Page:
We even engaged a COVID-19 health and safety production manager to navigate the complex health and safety rules, which was a great investment, as we had someone on board who could act diligently and professionally and share accurate information with the team, enabling us to make an informed decision about the feasibility of going ahead with the festival.

That was also the time that I had to harness my enthusiastic and optimistic boundary-pushing nature, as putting on the festival involved a moral responsibility from a health and safety COVID-19 point of view!

  • Focus on your North Star 

Keep an eye on the objective, on the thing you have planned for, while keeping a finger on the pulse of what is happening around you. 

Throughout the autumn, OOT artists were offering workshops and co-creation sessions, IJAD was hosting roundtable discussions and there were artists’ Zoom meetings, all of which kept the mood positive.

The glimpse of the New Year ahead came with optimism. Our plans for the festival in February were taking shape. We’d decided to host panel discussions, and everything was looking good as momentum built.

When Boris Johnson announced stricter lockdown measures at the beginning of January, we questioned whether we could go ahead. We had already postponed the festival once from its original date in November, but we had a theatre and we had a very strong call of duty. We had momentum, we had engagement, we had support and – best of all – we had mutuality,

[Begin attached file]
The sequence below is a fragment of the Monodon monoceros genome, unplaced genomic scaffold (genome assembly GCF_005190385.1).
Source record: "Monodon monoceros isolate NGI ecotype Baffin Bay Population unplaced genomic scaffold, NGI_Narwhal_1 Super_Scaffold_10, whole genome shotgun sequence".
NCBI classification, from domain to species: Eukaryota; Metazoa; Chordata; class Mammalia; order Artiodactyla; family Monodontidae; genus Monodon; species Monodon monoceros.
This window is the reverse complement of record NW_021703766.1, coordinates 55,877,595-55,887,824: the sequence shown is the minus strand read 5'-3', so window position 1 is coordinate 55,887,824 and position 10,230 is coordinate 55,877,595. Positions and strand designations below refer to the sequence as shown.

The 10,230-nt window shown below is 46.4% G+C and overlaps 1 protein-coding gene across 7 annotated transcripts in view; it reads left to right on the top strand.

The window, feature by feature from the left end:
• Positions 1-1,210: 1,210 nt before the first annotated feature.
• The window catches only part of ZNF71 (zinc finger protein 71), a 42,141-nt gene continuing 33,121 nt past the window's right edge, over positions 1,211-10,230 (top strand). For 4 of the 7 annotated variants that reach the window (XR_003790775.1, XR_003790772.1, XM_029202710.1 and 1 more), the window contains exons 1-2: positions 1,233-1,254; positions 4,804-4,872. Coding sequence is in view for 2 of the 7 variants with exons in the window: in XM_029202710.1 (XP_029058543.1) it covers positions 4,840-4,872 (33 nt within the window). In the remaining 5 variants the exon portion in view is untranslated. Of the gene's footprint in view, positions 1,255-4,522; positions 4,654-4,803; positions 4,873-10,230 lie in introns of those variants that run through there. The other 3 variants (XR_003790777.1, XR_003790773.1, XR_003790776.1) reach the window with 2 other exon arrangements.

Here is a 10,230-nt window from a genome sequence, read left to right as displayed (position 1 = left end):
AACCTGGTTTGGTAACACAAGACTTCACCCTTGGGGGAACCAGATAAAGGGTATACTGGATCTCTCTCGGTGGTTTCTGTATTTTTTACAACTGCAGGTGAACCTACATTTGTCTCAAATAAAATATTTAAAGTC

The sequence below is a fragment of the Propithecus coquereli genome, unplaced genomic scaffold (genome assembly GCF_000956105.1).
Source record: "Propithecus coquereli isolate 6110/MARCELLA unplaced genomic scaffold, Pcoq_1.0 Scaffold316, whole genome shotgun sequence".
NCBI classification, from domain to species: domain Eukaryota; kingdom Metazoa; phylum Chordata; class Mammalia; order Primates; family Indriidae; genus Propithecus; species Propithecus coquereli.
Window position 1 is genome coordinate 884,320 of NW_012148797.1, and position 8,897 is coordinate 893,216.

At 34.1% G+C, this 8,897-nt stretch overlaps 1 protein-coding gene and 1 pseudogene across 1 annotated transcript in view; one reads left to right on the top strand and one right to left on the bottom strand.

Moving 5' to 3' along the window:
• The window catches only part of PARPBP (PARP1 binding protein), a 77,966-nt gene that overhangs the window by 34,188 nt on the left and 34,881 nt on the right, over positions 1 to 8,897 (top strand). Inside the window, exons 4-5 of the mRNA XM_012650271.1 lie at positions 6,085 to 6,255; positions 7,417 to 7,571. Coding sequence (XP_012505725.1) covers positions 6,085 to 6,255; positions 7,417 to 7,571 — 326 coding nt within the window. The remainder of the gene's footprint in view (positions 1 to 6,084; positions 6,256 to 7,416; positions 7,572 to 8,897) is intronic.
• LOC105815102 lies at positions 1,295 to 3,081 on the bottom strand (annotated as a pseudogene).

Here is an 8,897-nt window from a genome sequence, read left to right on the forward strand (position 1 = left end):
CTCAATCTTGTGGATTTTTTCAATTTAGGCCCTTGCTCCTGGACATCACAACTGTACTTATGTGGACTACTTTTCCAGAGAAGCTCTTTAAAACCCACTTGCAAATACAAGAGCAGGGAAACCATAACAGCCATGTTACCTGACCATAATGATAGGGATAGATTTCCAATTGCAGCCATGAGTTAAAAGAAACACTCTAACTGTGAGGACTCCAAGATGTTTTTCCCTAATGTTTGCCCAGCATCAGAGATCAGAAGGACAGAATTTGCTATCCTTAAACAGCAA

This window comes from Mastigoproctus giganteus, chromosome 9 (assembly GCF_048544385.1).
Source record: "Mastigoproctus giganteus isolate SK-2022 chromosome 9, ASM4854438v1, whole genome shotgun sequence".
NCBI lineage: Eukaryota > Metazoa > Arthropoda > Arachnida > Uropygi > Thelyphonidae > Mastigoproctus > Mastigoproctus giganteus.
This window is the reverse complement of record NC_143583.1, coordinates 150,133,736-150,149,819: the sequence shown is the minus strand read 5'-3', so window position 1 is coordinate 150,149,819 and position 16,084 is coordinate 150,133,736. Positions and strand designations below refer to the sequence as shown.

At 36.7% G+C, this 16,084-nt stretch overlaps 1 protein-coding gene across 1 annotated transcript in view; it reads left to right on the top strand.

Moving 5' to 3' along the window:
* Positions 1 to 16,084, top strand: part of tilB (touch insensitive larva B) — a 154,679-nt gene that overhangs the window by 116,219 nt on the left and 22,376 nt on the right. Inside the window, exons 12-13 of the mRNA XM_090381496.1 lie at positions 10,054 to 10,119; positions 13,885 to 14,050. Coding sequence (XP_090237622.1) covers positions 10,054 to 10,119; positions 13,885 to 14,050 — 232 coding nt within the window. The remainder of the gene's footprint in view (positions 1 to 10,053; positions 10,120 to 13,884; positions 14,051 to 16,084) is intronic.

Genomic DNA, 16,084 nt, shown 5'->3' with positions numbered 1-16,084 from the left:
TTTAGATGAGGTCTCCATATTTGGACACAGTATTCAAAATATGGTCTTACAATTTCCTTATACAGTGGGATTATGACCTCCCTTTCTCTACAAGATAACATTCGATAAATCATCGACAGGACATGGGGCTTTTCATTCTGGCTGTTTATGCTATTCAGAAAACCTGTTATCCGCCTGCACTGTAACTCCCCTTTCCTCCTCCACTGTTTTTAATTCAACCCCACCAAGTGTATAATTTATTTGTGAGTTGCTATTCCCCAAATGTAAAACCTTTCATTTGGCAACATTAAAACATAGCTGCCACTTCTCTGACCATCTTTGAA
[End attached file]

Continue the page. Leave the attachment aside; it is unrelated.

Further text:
We spent a lot of time waiting for government websites to publish updates, talking to colleagues in our industry and some dance bodies.

Everything and many were telling us to wait. Organising the festival was very heavy going as we needed to have a lot of things in place. But we decided internally that we would keep on preparing and only if the worst happened would we cancel.

  • Covid taught us: Be kind, be sensitive, be grounded and be flexible.

After many more meetings and clearer government guidance, we decided we could go ahead with the festival. However, it was not entirely our choice and we did speak to our artists to make sure they were happy.

But more problems soon arose.

  • One of the artists contracted Covid.
  • Two of the technical team were unable to return to the UK due to stricter laws around travel and quarantine.
  • One of the artists is over 70, so was unable to travel or be in the theatre.

With our North Star always in mind, we spent a week re-imagining how the festival would work, developing a whole new ecology where we could support all five artists from the theatre, whether or not they chose to be physically present.

The OOT ecosystem our hybrid tech sensography team – supported several different performances: One with two performers where one was in New York and one in London; another was collaborating with Amazon Alexa; another filmed from a kitchen in Milton Keynes, with different cameras editing live from the theatre; and one recorded and presented with live material from Lebanon.

It goes without saying our team was dedicated, focused, and more than anything committed to the arts. There was so much wisdom, kindness and 100% support involved in this project.

This was a collaborative team effort – we built a family, a family that will always be able to work together.

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Image credit: Katerina Sfaellou